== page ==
Dr. Ida Stephens Owens went from humble beginnings in Whiteville, N.C., to Duke University, becoming the first Black woman to earn a Ph. D. there. Today is Dr. Owens’ birthday.
Owens was born, according to what records we could find, in 1929. She attended North Carolina Central University, earning her undergraduate degree in Biology. At NCCU, Owens was taught by Dr. Mary M. Townes, a professor of Biology at the school who she said inspired her to chase her graduate school dreams.
What is unique about Owens’ story is that she came to Duke at a time where race relations and its tensions were easing but this was still North Carolina and Jim Crow laws were still enforced.
However, in a moving profile of Duke’s Black pioneering graduate students, Owens said that she was in a welcoming environment and made to feel like a peer and not a social experiment of sorts. In 1967, she walked out of Duke with her Ph. D. In Biochemistry and Physiology.
She went on to work at the National Institutes of Health, and part of her work was focused on the genetic effects drugs had on the human body. Her laboratory was the first to discover a genetic defect that led to the rare Crigler-Najjar disorder, an advanced form of jaundice that was dangerous to infants and adults.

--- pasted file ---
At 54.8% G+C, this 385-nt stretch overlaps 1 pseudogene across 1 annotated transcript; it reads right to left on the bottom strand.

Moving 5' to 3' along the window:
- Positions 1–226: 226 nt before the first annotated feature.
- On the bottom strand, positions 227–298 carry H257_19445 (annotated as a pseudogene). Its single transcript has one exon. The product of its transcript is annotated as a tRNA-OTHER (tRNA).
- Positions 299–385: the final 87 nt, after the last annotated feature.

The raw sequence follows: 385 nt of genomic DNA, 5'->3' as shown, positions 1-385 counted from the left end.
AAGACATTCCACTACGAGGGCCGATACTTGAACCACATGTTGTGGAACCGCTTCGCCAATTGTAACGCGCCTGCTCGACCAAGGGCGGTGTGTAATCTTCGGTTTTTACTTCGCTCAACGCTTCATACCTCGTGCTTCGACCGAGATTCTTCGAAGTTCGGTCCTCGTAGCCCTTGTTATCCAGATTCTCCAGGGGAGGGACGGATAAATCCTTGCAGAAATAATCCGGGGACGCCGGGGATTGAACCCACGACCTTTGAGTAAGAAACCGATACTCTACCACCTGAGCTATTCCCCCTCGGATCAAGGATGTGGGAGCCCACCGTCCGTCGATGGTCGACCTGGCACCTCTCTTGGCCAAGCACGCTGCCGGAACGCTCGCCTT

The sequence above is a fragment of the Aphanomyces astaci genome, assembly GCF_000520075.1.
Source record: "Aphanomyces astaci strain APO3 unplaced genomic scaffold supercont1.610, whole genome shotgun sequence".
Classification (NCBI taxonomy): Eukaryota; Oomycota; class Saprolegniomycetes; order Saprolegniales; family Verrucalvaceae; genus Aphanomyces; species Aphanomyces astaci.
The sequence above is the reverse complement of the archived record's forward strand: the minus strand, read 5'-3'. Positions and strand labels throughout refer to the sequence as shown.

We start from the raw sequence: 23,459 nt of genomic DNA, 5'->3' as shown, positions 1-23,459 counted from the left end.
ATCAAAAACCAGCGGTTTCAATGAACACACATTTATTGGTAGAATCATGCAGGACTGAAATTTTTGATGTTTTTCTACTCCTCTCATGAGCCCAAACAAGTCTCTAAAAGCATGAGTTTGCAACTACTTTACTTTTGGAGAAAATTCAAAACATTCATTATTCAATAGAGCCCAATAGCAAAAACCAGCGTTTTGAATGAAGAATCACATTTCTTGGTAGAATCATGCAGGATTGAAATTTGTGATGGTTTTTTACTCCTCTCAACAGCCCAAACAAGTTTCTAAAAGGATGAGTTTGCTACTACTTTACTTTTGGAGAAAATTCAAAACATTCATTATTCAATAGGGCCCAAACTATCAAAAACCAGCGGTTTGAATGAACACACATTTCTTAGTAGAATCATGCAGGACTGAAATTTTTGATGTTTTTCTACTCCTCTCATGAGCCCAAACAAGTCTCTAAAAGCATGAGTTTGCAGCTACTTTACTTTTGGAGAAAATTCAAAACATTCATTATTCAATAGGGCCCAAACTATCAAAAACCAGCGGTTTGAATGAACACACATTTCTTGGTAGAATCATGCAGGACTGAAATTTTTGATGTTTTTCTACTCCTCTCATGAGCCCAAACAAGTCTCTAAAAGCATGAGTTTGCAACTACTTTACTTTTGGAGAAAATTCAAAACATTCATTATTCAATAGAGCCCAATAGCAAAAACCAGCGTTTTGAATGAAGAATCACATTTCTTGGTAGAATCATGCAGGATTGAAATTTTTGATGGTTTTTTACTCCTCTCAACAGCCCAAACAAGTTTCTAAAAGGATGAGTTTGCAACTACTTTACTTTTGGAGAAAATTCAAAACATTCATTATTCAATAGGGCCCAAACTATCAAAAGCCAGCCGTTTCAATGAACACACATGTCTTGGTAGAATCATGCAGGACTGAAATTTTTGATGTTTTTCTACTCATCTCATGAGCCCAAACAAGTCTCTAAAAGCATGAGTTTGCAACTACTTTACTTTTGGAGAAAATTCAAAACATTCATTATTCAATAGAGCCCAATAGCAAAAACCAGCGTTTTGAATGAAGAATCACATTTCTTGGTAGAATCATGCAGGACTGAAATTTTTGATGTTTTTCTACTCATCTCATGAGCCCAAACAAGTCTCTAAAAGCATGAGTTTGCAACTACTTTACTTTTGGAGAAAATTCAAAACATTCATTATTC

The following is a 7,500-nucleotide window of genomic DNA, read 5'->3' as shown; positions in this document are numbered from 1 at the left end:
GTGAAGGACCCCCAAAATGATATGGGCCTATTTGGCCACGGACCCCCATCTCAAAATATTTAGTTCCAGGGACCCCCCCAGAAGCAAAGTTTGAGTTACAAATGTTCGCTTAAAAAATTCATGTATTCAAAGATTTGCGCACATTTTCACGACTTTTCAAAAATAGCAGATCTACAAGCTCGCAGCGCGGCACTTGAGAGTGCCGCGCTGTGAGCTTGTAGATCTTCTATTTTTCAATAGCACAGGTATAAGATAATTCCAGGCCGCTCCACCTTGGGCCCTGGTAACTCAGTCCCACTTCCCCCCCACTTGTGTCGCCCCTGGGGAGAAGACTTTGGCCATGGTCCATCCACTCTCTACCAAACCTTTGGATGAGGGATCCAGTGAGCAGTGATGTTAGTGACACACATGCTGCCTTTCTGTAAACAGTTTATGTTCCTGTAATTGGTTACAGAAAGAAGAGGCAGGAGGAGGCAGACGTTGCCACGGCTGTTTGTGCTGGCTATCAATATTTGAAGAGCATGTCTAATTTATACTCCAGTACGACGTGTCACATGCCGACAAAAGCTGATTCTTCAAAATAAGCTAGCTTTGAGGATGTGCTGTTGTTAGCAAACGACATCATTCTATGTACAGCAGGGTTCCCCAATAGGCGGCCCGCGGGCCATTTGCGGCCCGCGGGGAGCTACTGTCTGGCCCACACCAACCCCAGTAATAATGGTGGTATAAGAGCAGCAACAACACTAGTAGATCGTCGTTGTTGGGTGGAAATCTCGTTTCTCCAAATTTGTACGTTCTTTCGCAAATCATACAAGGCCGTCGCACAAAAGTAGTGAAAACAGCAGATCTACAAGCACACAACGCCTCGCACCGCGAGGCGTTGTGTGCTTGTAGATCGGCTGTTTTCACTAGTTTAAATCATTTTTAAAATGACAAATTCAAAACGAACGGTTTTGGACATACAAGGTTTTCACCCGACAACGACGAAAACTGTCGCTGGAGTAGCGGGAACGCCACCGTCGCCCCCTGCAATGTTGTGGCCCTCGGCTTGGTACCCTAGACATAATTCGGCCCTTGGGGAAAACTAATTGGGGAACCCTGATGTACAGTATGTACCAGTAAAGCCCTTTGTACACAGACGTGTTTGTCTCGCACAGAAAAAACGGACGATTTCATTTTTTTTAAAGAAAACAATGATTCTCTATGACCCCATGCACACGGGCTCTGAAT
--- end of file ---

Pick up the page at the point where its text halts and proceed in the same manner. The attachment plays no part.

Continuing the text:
In 1992, Owens earned the NIH Director’s Award, and in 2013, she was given the first Duke University Graduate School’s Distinguished Alumni Award. For over three decades, she served as the National Institute of Child Health and Human Development Section on Genetic Disorders of Drug Metabolism in the Program on Developmental Endocrinology and Genetics director.
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